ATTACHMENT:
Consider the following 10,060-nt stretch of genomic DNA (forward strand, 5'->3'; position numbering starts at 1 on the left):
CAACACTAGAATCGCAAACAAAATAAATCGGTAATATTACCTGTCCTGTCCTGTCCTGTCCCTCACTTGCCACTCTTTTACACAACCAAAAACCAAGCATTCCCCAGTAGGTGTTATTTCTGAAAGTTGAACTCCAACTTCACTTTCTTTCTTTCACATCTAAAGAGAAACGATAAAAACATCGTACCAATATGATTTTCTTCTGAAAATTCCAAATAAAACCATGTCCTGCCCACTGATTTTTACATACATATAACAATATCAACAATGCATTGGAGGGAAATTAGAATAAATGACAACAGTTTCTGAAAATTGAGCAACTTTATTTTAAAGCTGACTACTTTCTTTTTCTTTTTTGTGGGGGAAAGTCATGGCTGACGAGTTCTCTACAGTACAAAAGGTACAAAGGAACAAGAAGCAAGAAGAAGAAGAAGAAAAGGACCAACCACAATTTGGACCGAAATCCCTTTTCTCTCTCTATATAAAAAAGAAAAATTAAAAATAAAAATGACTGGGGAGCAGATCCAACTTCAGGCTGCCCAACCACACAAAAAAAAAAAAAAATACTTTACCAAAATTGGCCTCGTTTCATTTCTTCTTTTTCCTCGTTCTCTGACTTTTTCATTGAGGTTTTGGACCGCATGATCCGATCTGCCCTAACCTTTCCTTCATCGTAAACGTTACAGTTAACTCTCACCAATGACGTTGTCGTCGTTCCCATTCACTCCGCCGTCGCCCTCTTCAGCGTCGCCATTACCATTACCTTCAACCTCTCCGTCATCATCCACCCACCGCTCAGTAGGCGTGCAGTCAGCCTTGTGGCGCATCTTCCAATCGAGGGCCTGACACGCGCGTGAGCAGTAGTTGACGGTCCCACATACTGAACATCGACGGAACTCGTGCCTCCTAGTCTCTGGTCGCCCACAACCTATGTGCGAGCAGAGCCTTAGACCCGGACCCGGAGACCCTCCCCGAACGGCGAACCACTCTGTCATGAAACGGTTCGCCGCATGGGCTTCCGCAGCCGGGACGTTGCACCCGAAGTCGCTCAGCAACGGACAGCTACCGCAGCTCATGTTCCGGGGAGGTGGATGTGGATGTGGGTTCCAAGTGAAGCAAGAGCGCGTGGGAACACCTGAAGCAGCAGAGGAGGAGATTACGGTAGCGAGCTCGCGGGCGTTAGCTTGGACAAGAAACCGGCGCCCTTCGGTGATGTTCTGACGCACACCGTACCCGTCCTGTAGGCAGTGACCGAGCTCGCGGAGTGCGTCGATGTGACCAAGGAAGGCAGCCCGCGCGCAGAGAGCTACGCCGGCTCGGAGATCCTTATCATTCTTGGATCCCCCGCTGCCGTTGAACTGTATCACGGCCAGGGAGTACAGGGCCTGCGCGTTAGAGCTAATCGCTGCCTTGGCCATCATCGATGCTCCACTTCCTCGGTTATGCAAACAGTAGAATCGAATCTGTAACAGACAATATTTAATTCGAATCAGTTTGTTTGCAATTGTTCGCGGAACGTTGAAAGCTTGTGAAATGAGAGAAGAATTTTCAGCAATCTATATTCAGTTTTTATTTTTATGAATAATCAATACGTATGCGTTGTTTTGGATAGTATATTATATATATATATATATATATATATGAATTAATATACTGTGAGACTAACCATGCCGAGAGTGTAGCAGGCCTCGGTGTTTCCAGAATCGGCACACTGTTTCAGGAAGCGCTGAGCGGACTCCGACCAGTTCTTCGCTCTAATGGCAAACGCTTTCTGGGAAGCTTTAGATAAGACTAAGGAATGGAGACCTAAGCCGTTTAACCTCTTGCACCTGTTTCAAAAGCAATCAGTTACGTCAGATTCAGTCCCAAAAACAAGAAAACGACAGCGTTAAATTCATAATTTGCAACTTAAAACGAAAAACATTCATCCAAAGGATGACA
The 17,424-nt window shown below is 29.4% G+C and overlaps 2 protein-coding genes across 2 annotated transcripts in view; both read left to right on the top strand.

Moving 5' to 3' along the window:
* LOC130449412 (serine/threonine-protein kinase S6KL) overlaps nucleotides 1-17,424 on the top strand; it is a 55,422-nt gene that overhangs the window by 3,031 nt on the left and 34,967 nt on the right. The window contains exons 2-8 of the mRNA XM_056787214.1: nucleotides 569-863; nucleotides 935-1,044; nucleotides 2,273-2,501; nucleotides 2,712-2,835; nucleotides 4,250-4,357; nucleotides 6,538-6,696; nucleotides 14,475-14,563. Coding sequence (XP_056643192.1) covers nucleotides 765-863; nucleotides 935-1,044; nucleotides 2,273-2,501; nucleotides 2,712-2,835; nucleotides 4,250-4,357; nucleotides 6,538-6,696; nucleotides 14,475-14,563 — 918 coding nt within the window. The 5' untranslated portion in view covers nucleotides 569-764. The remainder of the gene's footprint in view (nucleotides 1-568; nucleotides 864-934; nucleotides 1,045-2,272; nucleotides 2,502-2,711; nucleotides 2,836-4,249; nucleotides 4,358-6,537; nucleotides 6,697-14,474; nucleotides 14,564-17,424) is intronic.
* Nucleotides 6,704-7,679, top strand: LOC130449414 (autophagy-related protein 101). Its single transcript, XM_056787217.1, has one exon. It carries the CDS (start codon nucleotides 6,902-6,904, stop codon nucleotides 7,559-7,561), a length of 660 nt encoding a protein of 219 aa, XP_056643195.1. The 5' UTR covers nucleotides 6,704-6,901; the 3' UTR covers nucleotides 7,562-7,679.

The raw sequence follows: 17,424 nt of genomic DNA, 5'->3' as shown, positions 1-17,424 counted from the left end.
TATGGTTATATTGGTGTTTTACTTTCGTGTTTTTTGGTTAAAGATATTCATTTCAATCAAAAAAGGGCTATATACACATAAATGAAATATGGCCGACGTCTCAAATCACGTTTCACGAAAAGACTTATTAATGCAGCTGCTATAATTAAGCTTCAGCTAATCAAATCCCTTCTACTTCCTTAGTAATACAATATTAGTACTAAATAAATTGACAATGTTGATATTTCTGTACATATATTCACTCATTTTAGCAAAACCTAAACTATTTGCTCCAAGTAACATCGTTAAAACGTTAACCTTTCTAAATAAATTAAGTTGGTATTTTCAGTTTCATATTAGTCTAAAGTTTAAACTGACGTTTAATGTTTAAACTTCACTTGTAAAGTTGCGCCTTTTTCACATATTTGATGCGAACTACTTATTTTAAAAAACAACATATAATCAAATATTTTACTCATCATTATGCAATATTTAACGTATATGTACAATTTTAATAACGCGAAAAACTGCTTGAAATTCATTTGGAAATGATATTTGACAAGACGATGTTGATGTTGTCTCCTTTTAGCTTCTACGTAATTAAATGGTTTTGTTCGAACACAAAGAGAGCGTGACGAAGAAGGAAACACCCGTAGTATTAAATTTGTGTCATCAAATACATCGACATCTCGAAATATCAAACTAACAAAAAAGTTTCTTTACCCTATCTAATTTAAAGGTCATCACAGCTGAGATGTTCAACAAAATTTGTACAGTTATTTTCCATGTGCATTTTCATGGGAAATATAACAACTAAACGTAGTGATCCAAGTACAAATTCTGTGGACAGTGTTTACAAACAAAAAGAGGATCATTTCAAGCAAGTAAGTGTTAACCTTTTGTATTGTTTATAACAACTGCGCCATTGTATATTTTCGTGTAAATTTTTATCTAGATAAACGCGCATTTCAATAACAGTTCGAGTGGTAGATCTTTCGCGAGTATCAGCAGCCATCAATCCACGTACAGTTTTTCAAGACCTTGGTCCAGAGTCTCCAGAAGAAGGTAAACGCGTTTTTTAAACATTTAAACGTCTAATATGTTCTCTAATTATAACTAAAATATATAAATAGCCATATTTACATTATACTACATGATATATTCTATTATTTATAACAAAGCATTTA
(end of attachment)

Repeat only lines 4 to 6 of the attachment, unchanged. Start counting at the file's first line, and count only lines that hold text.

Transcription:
Moving 5' to 3' along the window:
* LOC130449412 (serine/threonine-protein kinase S6KL) overlaps nucleotides 1-17,424 on the top strand; it is a 55,422-nt gene that overhangs the window by 3,031 nt on the left and 34,967 nt on the right. The window contains exons 2-8 of the mRNA XM_056787214.1: nucleotides 569-863; nucleotides 935-1,044; nucleotides 2,273-2,501; nucleotides 2,712-2,835; nucleotides 4,250-4,357; nucleotides 6,538-6,696; nucleotides 14,475-14,563. Coding sequence (XP_056643192.1) covers nucleotides 765-863; nucleotides 935-1,044; nucleotides 2,273-2,501; nucleotides 2,712-2,835; nucleotides 4,250-4,357; nucleotides 6,538-6,696; nucleotides 14,475-14,563 — 918 coding nt within the window. The 5' untranslated portion in view covers nucleotides 569-764. The remainder of the gene's footprint in view (nucleotides 1-568; nucleotides 864-934; nucleotides 1,045-2,272; nucleotides 2,502-2,711; nucleotides 2,836-4,249; nucleotides 4,358-6,537; nucleotides 6,697-14,474; nucleotides 14,564-17,424) is intronic.
* Nucleotides 6,704-7,679, top strand: LOC130449414 (autophagy-related protein 101). Its single transcript, XM_056787217.1, has one exon. It carries the CDS (start codon nucleotides 6,902-6,904, stop codon nucleotides 7,559-7,561), a length of 660 nt encoding a protein of 219 aa, XP_056643195.1. The 5' UTR covers nucleotides 6,704-6,901; the 3' UTR covers nucleotides 7,562-7,679.